A review and meta-analysis of mitigation measures for nitrous oxide emissions from crop residues

Diego Abalos*, Sylvie Recous, Klaus Butterbach-Bahl, Chiara De Notaris, Tatiana F Rittl, Cairistiona F E Topp, Søren O Petersen, Sissel Hansen, Marina A Bleken, Robert M Rees, Jørgen E Olesen

*Corresponding author for this work

Research output: Contribution to journalReview articlepeer-review

34 Citations (Scopus)
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Crop residues are of crucial importance to maintain or even increase soil carbon stocks and fertility, and thereby to address the global challenge of climate change mitigation. However, crop residues can also potentially stimulate emissions of the greenhouse gas nitrous oxide (N2O) from soils. A better understanding of how to mitigate N2O emissions due to crop residue management while promoting positive effects on soil carbon is needed to reconcile the opposing effects of crop residues on the greenhouse gas balance of agroecosystems. Here, we combine a literature review and a meta-analysis to identify and assess measures for mitigating N2O emissions due to crop residue application to agricultural fields. Our study shows that crop residue removal, shallow incorporation, incorporation of residues with C:N ratio > 30 and avoiding incorporation of residues from crops terminated at an immature physiological stage, are measures leading to significantly lower N2O emissions. Other practices such as incorporation timing and interactions with fertilisers are less conclusive. Several of the evaluated N2O mitigation measures implied negative side-effects on yield, soil organic carbon storage, nitrate leaching and/or ammonia volatilization. We identified additional strategies with potential to reduce crop residue N2O emissions without strong negative side-effects, which require further research. These are: a) treatment of crop residues before field application, e.g., conversion of residues into biochar or anaerobic digestate, b) co-application with nitrification inhibitors or N-immobilizing materials such as compost with a high C:N ratio, paper waste or sawdust, and c) use of residues obtained from crop mixtures. Our study provides a scientific basis to be developed over the coming years on how to increase the sustainability of agroecosystems though adequate crop residue management.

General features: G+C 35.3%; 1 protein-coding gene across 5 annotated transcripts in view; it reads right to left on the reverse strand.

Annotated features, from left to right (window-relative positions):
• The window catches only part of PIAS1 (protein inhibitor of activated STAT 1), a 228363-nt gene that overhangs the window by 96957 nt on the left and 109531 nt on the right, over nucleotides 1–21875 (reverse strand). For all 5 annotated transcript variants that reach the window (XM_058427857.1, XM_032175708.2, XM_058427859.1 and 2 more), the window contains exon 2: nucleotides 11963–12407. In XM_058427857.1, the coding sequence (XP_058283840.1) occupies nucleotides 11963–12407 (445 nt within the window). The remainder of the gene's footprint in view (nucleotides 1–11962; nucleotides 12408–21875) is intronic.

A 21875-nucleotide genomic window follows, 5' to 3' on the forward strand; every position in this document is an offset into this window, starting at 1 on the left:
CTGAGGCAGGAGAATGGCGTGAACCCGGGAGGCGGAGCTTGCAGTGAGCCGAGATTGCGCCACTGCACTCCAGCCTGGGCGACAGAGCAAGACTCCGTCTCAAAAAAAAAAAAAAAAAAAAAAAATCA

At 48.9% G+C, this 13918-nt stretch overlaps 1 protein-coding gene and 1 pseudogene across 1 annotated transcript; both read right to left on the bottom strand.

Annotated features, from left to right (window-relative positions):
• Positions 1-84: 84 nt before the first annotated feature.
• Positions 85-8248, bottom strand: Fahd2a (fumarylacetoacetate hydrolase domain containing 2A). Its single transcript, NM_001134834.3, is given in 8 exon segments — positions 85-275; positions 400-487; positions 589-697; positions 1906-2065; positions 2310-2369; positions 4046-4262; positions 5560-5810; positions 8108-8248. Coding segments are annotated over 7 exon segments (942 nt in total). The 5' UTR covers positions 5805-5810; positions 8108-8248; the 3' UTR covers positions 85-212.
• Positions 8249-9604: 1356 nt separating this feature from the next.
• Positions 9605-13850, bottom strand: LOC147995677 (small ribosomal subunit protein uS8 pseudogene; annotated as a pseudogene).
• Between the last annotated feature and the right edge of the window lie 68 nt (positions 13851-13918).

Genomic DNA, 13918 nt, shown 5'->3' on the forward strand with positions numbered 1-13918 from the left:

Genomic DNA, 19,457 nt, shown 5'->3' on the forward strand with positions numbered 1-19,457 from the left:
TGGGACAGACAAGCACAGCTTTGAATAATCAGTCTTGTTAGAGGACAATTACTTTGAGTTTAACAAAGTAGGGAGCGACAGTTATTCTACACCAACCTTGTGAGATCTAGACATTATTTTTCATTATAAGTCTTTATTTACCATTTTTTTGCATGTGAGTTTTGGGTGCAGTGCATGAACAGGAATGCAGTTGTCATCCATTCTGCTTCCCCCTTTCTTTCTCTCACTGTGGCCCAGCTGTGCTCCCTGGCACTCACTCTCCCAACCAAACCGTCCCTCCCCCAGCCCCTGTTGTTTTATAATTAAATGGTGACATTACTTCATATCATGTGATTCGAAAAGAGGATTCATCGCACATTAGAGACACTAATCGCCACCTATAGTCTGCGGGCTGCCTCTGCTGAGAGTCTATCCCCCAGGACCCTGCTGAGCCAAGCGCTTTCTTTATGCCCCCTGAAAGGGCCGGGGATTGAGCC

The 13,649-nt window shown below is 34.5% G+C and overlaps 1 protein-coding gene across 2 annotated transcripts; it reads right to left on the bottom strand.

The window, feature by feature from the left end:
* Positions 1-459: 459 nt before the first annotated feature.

Original languageEnglish
Article number154388
JournalThe Science of the Total Environment
Early online date8 Mar 2022
Publication statusPrint publication - 1 Jul 2022


  • Agricultural management
  • Plant litter
  • Tillage
  • Trade-offs


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